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An Experimental Study of Spin Seebeck Effect in Ferromagnetic/Semiconductor Heterostructure Thin Films


Magnetothermal Electrical devices are the prominent systems to generate electrical energy from heat source having small temperature gradient. The spin-Seebeck effect mediated thermoelectric energy conversion can provide an efficient alternative to traditional thermoelectric for waste heat recovery. To achieve this goal, efficient spin to charge conversion using earth-abundant materials is essential. Also, the thermal spin current from the spin-Seebeck effect has been reported to be more energy efficient than the electrical spin injection methods. However, spin detection has been the one of the bottlenecks since metals with large spin-orbit coupling is an essential requirement. Silicon is widely used in semiconductor electronics due to its abundance and versatility but having a centrosymmetric crystal structure, has insignificant intrinsic spin-orbit coupling, leading to negligible spin-charge conversion. However, in silicon, strain engineering mediated Rashba spin orbit coupling can induce interfacial spin to charge conversion arises due to an electric potential perpendicular to the interface.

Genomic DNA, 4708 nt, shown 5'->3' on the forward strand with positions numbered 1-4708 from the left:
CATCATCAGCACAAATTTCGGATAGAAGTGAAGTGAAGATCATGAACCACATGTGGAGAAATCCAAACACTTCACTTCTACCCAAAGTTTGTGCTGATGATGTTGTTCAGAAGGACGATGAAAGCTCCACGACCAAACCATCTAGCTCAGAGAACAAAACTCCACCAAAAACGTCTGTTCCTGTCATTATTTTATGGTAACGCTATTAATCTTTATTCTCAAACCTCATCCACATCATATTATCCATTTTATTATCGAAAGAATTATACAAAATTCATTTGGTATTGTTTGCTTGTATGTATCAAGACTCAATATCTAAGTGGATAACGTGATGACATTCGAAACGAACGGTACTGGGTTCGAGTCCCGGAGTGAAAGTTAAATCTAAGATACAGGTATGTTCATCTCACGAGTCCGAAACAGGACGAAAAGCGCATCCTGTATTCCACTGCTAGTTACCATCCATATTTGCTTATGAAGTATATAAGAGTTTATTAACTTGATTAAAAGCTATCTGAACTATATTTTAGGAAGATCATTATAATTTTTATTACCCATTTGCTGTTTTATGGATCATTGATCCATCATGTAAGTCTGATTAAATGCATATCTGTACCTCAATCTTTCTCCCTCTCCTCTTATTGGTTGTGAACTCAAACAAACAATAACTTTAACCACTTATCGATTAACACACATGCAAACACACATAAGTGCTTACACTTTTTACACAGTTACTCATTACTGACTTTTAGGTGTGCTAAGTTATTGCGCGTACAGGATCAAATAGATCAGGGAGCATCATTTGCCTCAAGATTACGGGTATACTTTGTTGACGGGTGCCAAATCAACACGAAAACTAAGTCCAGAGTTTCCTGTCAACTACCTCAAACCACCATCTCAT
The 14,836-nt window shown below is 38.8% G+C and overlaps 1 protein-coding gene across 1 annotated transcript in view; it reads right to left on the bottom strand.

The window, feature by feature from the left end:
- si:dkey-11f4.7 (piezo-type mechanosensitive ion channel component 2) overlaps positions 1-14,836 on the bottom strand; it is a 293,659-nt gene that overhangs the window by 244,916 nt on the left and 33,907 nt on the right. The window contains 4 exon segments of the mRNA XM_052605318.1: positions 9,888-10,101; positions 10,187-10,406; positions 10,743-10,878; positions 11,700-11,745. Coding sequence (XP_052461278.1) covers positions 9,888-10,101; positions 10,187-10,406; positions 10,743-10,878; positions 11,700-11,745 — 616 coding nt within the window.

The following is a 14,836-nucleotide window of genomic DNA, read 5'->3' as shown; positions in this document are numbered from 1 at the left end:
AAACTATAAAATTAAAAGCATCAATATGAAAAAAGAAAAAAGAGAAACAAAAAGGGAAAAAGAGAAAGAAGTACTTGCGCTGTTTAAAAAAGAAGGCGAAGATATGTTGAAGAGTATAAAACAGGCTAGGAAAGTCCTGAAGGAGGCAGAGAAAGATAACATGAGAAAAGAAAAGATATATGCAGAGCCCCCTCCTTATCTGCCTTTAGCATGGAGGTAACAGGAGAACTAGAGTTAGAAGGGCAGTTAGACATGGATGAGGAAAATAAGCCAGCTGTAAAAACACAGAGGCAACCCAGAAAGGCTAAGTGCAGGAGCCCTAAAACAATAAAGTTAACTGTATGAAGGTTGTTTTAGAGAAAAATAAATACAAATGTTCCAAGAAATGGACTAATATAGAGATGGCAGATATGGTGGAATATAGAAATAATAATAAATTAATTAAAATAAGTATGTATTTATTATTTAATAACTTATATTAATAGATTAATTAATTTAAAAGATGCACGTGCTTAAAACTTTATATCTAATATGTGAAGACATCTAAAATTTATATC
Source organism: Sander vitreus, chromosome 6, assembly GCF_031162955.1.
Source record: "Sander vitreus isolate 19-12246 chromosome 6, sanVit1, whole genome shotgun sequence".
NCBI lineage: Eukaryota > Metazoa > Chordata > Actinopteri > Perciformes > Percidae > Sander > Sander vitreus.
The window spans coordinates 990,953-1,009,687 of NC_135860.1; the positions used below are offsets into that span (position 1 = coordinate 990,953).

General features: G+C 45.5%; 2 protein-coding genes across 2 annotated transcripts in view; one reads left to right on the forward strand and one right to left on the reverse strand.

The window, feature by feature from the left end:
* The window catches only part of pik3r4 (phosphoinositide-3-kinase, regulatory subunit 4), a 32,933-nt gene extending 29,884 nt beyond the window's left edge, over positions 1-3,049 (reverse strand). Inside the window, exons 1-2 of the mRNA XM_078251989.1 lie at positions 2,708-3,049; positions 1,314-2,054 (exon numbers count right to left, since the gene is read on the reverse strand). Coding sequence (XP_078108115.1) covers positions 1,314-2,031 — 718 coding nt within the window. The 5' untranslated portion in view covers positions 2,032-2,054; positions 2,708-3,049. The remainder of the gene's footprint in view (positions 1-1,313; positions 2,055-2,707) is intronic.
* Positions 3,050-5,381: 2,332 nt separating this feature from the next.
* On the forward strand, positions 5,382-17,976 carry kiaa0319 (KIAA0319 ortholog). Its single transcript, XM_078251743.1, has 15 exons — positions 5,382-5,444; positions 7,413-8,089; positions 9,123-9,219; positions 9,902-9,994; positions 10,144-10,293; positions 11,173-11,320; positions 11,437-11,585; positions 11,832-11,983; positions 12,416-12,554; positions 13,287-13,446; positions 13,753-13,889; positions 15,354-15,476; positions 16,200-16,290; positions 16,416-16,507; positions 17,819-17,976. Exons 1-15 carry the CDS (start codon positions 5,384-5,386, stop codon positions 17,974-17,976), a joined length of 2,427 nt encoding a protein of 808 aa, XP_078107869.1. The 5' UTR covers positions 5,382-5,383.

The electric potential can be artificially induced, for example, using ferroelectric and piezoelectric thin films at the interface. An alternate way to induce the electric potential could be flexoelectric field. The flexoelectricity can be observed in all the material that either have or lack inversion symmetry, additionally no large gate bias is needed. Hence, the interfacial asymmetry in conjunction with strain engineering can provide an alternate pathway to achieving efficient and controllable spin-to-charge conversion for spintronics applications. In this experimental study, we report large spin to charge conversion (spin-Hall angle- 0.578) at Ni80Fe20/amorphous-Si interfaces attributed to flexoelectricity mediated Rashba spin-orbit coupling. The flexoelectricity at the interface also gave rise to flexoelectric mediated interlayer coupling. In addition to spin-charge conversion, the strained interfaces also led to almost three-fold increase in anomalous Nernst effect. This strain engineering for spin dependent thermoelectric behavior at room temperature opens a new window to the realization of spintronics and spin-caloritronics devices.

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